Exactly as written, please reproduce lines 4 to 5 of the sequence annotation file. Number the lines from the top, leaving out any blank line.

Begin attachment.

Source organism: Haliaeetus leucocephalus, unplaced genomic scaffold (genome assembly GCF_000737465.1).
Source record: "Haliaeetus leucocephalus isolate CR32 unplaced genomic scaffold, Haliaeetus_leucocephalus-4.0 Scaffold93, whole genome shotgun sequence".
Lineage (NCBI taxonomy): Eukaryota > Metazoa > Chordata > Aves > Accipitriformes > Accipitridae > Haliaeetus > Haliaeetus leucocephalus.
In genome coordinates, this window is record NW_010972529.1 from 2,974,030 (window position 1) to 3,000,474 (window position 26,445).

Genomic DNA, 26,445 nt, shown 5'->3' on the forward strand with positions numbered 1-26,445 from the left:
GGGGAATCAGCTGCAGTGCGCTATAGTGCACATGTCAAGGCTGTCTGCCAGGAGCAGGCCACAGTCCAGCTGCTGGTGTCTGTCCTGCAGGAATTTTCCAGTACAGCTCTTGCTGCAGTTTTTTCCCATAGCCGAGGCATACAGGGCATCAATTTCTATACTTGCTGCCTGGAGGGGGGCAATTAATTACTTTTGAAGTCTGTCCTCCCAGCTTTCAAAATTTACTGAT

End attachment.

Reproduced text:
In genome coordinates, this window is record NW_010972529.1 from 2,974,030 (window position 1) to 3,000,474 (window position 26,445).

Genomic DNA, 26,445 nt, shown 5'->3' on the forward strand with positions numbered 1-26,445 from the left: